A personal travel tale by Reetwika Banerjee
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Anantanag or Islamabad
After Pahalgam, we next headed towards Anantanag, the third largest district of our newly reformed state of Jammu & Kashmir; although during our visit Article 370 was still applicable. Till 1979, Anantanag comprised of the entire valley of South Kashmir which later split into Anantanag and Pulwama districts. (For accomodations in pahalgam refer to the following link:-)
Bye Bye Pahalgam
We had hired a Tata Sumo for direct drop to Srinagar via Anantanag. The riverside road via NH501 was very scenic.
Road Trip to Anantanag via NH501
We stopped our car almost midway near a rafting point, as a mere watcher though. As we feel more comfortable being a watcher than an adventurist, like many others, we also posed for selfies with the rafters. Two buoys embarked in front of us. The ride seemed so scary to me. Thank God, I did not try it.
Our stop at Rafting Point
We traversed like 60 kilometres on road from Pahalgam which took us almost three hours to reach Anantanag town, the oldest district of Kashmir. The road trip included intermediate halts at Mattan and Martand Temple. The shrines were little inside from the highway which justifies the additional kilometres and time taken.
Highway drive to Anantanag
The place derives its name from a Sanskrit phrase – ‘Ananta’ meaning ‘Infinite’ and ‘Nag’ in Kashmiri language means ‘Water Stream’. Surprisingly, there are innumerable springs even today in and around the epicentre of Anantanag, the most significant being there at Mattan.
Driving through Mattan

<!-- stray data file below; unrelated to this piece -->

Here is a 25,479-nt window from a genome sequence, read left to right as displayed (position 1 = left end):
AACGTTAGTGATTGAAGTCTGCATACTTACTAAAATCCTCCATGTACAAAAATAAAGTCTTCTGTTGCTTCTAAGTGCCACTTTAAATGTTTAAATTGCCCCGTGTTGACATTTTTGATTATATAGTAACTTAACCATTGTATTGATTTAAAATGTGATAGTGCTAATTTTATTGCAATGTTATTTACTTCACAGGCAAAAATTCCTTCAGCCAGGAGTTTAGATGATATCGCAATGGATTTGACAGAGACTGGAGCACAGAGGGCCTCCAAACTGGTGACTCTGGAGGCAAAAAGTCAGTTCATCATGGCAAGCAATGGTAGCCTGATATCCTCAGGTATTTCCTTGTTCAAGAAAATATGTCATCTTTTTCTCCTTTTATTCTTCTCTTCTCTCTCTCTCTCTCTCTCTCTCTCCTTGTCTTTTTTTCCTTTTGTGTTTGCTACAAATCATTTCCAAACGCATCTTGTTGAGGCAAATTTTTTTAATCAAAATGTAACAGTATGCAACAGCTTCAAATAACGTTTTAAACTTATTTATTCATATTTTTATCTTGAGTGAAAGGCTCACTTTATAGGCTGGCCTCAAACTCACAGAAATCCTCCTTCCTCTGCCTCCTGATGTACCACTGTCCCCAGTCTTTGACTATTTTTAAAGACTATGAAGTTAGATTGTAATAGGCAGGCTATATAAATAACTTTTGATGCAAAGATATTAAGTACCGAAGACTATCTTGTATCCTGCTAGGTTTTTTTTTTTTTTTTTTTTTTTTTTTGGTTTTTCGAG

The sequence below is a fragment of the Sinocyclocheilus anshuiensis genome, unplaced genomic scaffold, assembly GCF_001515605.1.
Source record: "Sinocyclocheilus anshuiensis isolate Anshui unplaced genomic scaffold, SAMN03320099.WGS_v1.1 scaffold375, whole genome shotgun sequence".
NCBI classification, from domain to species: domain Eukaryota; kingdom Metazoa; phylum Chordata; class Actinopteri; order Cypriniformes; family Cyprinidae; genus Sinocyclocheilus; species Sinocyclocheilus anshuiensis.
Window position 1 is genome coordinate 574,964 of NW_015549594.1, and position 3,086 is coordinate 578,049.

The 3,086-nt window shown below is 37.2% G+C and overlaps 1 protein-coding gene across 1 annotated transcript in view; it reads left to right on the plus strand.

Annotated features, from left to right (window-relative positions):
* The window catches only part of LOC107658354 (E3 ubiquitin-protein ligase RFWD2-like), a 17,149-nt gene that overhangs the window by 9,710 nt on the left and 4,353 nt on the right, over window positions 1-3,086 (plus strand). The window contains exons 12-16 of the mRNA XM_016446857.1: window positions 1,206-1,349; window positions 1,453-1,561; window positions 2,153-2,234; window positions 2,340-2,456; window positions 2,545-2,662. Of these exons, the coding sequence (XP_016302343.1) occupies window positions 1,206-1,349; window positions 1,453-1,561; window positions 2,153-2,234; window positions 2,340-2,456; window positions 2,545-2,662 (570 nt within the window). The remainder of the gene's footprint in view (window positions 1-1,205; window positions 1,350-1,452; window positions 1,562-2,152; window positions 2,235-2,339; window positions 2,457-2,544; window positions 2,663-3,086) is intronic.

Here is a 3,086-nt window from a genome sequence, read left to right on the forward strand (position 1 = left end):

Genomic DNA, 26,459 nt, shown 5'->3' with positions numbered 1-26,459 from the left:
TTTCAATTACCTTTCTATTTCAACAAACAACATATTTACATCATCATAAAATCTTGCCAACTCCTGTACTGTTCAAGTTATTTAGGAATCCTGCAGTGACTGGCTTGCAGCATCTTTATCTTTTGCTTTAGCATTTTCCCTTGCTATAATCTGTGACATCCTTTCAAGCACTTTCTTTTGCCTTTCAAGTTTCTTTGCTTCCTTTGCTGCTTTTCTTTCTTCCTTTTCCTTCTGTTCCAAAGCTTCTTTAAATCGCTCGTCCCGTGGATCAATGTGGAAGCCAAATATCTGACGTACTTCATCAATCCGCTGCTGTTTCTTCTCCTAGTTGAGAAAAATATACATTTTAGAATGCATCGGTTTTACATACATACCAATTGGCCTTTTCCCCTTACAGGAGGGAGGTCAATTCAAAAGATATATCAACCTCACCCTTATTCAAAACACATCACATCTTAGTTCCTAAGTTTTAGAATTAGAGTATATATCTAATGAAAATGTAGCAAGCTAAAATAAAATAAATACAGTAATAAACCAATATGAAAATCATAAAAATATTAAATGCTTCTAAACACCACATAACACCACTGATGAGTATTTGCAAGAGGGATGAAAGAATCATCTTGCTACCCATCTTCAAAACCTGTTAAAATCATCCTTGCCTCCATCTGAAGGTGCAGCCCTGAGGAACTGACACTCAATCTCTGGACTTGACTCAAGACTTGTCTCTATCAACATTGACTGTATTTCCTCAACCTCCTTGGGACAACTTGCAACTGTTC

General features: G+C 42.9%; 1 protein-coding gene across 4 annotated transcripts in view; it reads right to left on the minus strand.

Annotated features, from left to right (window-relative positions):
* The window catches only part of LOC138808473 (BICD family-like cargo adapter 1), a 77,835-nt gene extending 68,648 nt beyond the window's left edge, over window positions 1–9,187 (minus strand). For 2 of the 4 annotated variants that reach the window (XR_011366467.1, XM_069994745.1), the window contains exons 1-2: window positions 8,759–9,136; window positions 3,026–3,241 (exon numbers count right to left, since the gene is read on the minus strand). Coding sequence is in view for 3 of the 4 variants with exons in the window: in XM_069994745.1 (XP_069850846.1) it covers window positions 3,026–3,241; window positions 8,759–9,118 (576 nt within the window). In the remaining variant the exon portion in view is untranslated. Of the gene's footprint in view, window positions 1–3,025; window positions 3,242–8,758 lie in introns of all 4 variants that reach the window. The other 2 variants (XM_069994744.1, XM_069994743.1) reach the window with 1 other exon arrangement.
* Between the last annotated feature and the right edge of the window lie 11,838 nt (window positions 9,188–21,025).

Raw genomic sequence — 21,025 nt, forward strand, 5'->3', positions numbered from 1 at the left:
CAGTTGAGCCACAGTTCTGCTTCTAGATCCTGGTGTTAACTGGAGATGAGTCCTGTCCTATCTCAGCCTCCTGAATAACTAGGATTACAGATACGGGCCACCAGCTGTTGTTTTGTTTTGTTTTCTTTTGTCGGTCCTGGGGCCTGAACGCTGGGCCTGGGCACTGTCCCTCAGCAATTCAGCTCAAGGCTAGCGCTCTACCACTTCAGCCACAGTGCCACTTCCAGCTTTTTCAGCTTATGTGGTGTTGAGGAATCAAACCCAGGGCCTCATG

A relic of antiquity, the district of Anantanag owes its etymology to the very spring that gushes out from a thin limestone rock fissure towards the northern side of this temple. Lots of fishes are reared in the accumulating water.
Anantanag Temple and Holy Stream
Another historically as well as religiously important village is Bawan where one can visit the Indernag Temple. It is often referred as Shri Raghunath Temple by local devotees and is presently maintained by the Nagbal Prabandhak Committee. The form of Lord Shiva worshipped here is five-faced Indernag to which the temple owes its name. Apart from the main shrine, idols of Vaishno Devi, Lakshmi Narayan, Lord Vishnu, Nav Durga forms of Devi Shakti and Bharat Mata holding Indian tricolour can also be found here.
Shri Raghunath Temple
Various shrines at Raghunath Temple
Bharat Mata Idol
Some 10 kilometres from Mattan, there is an ancient Sun Temple from the 1st century AD, popularly known as Martand Temple. This colossal edifice is believed to have been built by the famous Pandu King Ranaditya I. Earlier it was referred as ‘Pandu Koru’, which means the abode of Pandus. Located at the finest position in Kashmir, the ruins of this temple are mythically highly noteworthy which is also proven by its mentions in Mahabharata, Rajatarangini and many Hindu Puranas. Even in vestiges, this site still boasts of all the existing relics of Kashmir grandeur.
The architecture comprises of a lofty stone structure with eighty four pillars, pyramidal roof, a centrally located prayer hall, couple of side chapels and a narrow disconnected wing on both sides. The even numeric figure 84 is held sacred by the early Hindu kings, being a multiple of seven (number of days in a week) with 12 (number of zodiac signs in astrology). The shrine is housed within an ornamented quadrangle surrounded by porticos and trefoil headed adjournments. The architecture is so scientific that throughout the daytime, sunlight falls on the Surya figurine.